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Early seasonal coronavirus seroconversion did not produce cross-protective SARS-CoV-2 antibodies

Published:September 03, 2022DOI:https://doi.org/10.1016/j.jinf.2022.08.032

      Highlights

      • Seropositivity to endemic human coronaviruses (HCoV) differs by age.
      • Seropositivity rises in early life, increases in adolescence; declines in adulthood.
      • No cross neutralization of SARS-CoV-2 despite high seropositivity to endemic HCoV.

      Graphical abstract

      Keywords

      Abbreviations:

      HCoV (Human coronavirus)
      To the Editor,
      We read with interest a recent article by Aran et al. on the reduced odds of SARS-CoV-2 infection among those with a recent diagnosis of common cold.
      • Aran D.
      • Beachler D.C.
      • Lanes S.
      • Overhage J.M.
      Prior presumed coronavirus infection reduces COVID-19 risk: a cohort study.
      Endemic human coronaviruses (HCoV) are common causes of respiratory infection and typically cause mild illnesses in young children. Most epidemiological studies of HCoV infections have focused on acute infections in young children
      • Principi N.
      • Bosis S.
      • Esposito S.
      Effects of coronavirus infections in children.
      although infections in adults have been reported.
      • Walsh E.E.
      • Shin J.H.
      • Falsey A.R.
      Clinical impact of human coronaviruses 229E and OC43 infection in diverse adult populations.
      Natural immunity to HCoV infection is believed to wane with age, and re-infections have been reported although without confirmation by molecular epidemiology.
      • Edridge A.W.D.
      • Kaczorowska J.
      • Hoste A.C.R.
      • et al.
      Seasonal coronavirus protective immunity is short-lasting.
      The prevalence of HCoV seropositivity among young and older age groups in the general population is not well studied.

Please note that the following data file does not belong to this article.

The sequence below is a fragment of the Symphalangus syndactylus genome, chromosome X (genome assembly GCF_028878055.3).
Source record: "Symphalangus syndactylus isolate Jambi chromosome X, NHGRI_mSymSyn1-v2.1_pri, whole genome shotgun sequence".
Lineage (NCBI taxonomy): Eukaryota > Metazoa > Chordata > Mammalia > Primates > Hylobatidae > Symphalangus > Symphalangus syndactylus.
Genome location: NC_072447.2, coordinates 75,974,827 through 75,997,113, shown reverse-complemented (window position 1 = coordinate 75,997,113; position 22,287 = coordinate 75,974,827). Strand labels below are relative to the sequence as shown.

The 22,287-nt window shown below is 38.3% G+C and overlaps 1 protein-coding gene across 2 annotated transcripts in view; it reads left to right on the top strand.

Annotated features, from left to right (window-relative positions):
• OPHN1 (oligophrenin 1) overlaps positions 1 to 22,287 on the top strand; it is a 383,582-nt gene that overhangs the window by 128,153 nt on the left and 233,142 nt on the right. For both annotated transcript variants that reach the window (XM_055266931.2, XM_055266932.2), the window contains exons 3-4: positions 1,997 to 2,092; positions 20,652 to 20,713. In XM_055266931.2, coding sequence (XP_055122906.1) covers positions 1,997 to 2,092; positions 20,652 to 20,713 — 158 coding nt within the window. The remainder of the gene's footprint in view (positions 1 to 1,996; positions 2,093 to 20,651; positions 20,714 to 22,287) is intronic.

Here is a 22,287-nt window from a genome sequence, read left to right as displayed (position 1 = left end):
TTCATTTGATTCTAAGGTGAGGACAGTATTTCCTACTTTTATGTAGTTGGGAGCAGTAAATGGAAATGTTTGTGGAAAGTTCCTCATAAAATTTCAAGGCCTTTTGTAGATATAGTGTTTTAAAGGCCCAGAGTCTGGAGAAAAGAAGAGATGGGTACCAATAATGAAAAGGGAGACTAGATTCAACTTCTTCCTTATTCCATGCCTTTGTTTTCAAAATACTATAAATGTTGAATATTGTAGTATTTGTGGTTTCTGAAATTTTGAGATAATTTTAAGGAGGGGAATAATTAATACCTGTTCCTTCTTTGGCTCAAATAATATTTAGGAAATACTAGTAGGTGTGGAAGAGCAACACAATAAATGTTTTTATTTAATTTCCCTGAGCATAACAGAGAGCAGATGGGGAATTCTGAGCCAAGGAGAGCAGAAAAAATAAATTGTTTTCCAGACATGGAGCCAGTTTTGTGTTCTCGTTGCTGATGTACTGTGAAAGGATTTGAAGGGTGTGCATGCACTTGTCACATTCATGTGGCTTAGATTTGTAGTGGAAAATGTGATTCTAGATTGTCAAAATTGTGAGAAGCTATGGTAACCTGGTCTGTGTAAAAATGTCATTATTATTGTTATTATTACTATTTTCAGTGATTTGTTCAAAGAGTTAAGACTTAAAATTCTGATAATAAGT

Interest in immunological responses to HCoVs has been triggered by age-related disparities in the severity and prevalence of the novel human coronavirus SARS-CoV-2. COVID-19 infection at advanced age is strongly associated with increased risk of severe disease and death while pediatric COVID-19 infection has been consistently associated with clinically milder disease phenotypes.
      • Warner S.
      • Richter A.
      • Stamataki Z.
      • Kelly D.
      Understanding COVID-19: are children the key?.
      We thus hypothesized that seropositivity to endemic coronaviruses such as HCoV-OC43, NL63, 229E and HKU1 increases in young adults due to cumulative exposure to seasonal coronaviruses but declines in late adulthood, and that loss of cross-protective neutralizing antibodies may explain the increased risk of severe disease in advanced adulthood. We also hypothesized that multipositivity (seropositive to 2 or more HCoVs) may confer greater cross protection against SARS-CoV-2 compared to monopositivity.
      259 de-identified banked serum samples from Singaporean institutional ethics review board approved studies collected from non-infected healthy individuals across three different age groups were studied: 139 1-year-old infants (2004–2008); 57 adolescents aged 17–21 (2018); and 63 adults aged 22-62 (2011–2013). All sera were screened for antibodies to endemic CoVs HCoV-229E, HCoV-NL63, HCoV-OC43 and HCoV-HKU1 through their binding affinity to individual HCoV-specific spike S1 protein subunit antigens (Sino Biological, Beijing, China) in enzyme-linked immunosorbent assays performed according to manufacturer's instructions. Ethics approval was obtained from the institutional review board (NHG DSRB Ref: 2020/00304).
      The optical density (OD) of the final solutions were measured in terms of absorbance which was proportionate to the amount of seasonal HCoV IgG present in the original sera. Anti-human serum albumin (HSA) levels were used as a baseline to determine cutoffs for seasonal HCoV IgG antibody levels present in each sample. As HSA is the most plentiful protein found in human plasma, this was regarded as the baseline and any IgG antibodies beyond this range were determined to be positively detected. A validated surrogate viral neutralization assay